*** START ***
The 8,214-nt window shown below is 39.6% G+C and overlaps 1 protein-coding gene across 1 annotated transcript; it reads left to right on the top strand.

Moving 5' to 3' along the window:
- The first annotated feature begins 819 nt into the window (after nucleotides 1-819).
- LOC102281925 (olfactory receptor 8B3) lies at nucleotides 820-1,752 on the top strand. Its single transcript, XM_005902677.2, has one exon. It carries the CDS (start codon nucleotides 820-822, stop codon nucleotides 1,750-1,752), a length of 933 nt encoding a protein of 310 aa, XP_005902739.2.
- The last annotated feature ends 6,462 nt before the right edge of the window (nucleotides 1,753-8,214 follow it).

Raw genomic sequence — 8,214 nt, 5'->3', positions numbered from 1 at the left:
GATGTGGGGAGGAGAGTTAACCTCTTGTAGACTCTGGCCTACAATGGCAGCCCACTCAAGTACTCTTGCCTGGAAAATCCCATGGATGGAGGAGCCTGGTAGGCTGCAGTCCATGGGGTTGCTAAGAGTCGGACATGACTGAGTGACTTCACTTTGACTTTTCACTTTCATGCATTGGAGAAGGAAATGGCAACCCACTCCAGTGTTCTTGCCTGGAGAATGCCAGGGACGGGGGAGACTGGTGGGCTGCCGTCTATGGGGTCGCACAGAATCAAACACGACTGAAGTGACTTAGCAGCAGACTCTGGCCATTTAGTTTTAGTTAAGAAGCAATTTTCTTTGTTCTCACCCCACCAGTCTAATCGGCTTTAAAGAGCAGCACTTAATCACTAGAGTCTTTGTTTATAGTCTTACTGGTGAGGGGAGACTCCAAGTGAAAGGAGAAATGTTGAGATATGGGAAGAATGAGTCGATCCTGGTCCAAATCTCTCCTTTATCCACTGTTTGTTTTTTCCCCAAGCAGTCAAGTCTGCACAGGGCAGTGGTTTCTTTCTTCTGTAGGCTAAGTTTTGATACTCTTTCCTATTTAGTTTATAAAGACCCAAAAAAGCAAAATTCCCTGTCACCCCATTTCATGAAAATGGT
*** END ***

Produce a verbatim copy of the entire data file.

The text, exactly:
The 8,214-nt window shown below is 39.6% G+C and overlaps 1 protein-coding gene across 1 annotated transcript; it reads left to right on the top strand.

Moving 5' to 3' along the window:
- The first annotated feature begins 819 nt into the window (after nucleotides 1-819).
- LOC102281925 (olfactory receptor 8B3) lies at nucleotides 820-1,752 on the top strand. Its single transcript, XM_005902677.2, has one exon. It carries the CDS (start codon nucleotides 820-822, stop codon nucleotides 1,750-1,752), a length of 933 nt encoding a protein of 310 aa, XP_005902739.2.
- The last annotated feature ends 6,462 nt before the right edge of the window (nucleotides 1,753-8,214 follow it).

Raw genomic sequence — 8,214 nt, 5'->3', positions numbered from 1 at the left:
GATGTGGGGAGGAGAGTTAACCTCTTGTAGACTCTGGCCTACAATGGCAGCCCACTCAAGTACTCTTGCCTGGAAAATCCCATGGATGGAGGAGCCTGGTAGGCTGCAGTCCATGGGGTTGCTAAGAGTCGGACATGACTGAGTGACTTCACTTTGACTTTTCACTTTCATGCATTGGAGAAGGAAATGGCAACCCACTCCAGTGTTCTTGCCTGGAGAATGCCAGGGACGGGGGAGACTGGTGGGCTGCCGTCTATGGGGTCGCACAGAATCAAACACGACTGAAGTGACTTAGCAGCAGACTCTGGCCATTTAGTTTTAGTTAAGAAGCAATTTTCTTTGTTCTCACCCCACCAGTCTAATCGGCTTTAAAGAGCAGCACTTAATCACTAGAGTCTTTGTTTATAGTCTTACTGGTGAGGGGAGACTCCAAGTGAAAGGAGAAATGTTGAGATATGGGAAGAATGAGTCGATCCTGGTCCAAATCTCTCCTTTATCCACTGTTTGTTTTTTCCCCAAGCAGTCAAGTCTGCACAGGGCAGTGGTTTCTTTCTTCTGTAGGCTAAGTTTTGATACTCTTTCCTATTTAGTTTATAAAGACCCAAAAAAGCAAAATTCCCTGTCACCCCATTTCATGAAAATGGT